Cryptococcus neoformans is an opportunistic fungal pathogen that has several well described virulence determinants. A polysaccharide capsule and the ability to produce melanin are among the most important. Melanization occurs both in vitro, in the presence of catecholamine and indole compounds, and in vivo during the infection. Despite the importance of melanin production for cryptococcal virulence, the components and mechanisms involved its synthesis have not been fully elucidated. In this work, we describe the role of a G1/S cyclin (Cln1) in the melanization process. Cln1 has evolved specifically with proteins present only in other basidiomycetes. We found that Cln1 is required for the cell wall stability and production of melanin in C. neoformans. Absence of melanization correlated with a defect in the expression of the LAC1 gene. The relation between cell cycle elements and melanization was confirmed by the effect of drugs that cause cell cycle arrest at different phases, such as rapamycin and benomyl. The cln1 mutant was consistently more susceptible to oxidative damage in a medium that induces melanization. Our results strongly suggest that a novel and hitherto unrecognized role for C. neoformans Cln1 in the expression of virulence traits.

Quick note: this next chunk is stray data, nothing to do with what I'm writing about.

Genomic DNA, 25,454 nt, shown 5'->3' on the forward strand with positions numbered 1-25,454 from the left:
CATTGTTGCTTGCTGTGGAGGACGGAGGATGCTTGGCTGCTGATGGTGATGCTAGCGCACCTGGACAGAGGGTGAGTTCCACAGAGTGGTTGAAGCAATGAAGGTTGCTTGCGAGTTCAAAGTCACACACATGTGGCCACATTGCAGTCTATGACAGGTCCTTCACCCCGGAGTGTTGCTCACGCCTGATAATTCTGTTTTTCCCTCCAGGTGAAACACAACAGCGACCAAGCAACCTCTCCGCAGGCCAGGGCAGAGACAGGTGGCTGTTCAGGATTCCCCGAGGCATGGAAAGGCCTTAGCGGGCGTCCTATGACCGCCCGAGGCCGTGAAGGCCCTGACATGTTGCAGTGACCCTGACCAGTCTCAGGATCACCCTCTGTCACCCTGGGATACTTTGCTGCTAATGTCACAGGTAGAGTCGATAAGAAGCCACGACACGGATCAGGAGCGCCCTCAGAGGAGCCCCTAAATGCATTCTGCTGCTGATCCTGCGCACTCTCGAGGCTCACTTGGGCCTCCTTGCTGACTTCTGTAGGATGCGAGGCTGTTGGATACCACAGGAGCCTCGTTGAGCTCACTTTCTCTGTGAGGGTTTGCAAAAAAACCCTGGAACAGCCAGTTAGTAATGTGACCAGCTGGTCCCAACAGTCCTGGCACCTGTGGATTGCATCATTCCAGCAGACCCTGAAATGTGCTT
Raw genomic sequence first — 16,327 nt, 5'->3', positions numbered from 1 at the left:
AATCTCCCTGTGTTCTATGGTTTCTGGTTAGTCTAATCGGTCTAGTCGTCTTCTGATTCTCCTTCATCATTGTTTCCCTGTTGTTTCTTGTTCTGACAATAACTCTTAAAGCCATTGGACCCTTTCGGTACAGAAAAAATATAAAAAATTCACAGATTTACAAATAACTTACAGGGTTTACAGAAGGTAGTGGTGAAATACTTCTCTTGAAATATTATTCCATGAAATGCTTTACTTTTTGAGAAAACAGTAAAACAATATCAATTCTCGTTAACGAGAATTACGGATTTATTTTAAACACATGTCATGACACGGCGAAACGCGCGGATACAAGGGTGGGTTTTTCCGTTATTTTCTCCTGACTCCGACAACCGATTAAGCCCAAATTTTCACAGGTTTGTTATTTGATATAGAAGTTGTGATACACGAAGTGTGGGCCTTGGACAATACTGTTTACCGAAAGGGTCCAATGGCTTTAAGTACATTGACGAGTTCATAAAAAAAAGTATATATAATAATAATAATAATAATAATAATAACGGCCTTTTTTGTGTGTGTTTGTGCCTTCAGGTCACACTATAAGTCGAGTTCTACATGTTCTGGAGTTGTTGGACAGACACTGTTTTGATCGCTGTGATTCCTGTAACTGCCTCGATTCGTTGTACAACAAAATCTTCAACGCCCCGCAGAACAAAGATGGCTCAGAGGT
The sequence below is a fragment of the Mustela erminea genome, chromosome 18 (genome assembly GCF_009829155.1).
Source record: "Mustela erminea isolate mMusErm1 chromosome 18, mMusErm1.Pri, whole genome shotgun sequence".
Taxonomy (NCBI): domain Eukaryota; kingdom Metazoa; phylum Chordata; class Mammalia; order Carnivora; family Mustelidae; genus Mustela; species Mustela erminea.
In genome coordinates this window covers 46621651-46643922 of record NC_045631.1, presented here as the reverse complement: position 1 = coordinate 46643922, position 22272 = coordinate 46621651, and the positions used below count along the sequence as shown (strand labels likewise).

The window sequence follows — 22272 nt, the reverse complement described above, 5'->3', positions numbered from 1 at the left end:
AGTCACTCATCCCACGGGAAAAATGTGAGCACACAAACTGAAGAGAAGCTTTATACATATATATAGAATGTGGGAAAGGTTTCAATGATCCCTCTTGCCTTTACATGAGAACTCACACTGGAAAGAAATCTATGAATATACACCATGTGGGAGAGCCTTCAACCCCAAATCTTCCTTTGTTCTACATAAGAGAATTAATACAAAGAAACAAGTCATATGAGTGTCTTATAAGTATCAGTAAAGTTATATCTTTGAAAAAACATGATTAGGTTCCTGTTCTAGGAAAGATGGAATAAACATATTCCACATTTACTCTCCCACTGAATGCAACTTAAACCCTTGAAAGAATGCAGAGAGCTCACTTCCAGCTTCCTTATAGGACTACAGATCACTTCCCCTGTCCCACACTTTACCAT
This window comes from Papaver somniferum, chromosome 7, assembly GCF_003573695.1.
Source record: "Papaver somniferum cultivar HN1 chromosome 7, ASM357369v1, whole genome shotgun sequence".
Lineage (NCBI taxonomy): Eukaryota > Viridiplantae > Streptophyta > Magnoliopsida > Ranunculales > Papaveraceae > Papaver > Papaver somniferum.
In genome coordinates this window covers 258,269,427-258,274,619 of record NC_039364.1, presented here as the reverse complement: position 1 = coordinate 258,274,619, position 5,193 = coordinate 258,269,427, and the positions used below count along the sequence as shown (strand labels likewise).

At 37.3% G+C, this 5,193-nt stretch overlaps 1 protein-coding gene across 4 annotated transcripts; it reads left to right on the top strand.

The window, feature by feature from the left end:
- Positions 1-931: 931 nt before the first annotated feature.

|Original language||English (US)|
|Journal||Frontiers in Microbiology|
|State||Published - 2015|
- Cell wall
ASJC Scopus subject areas
- Microbiology (medical)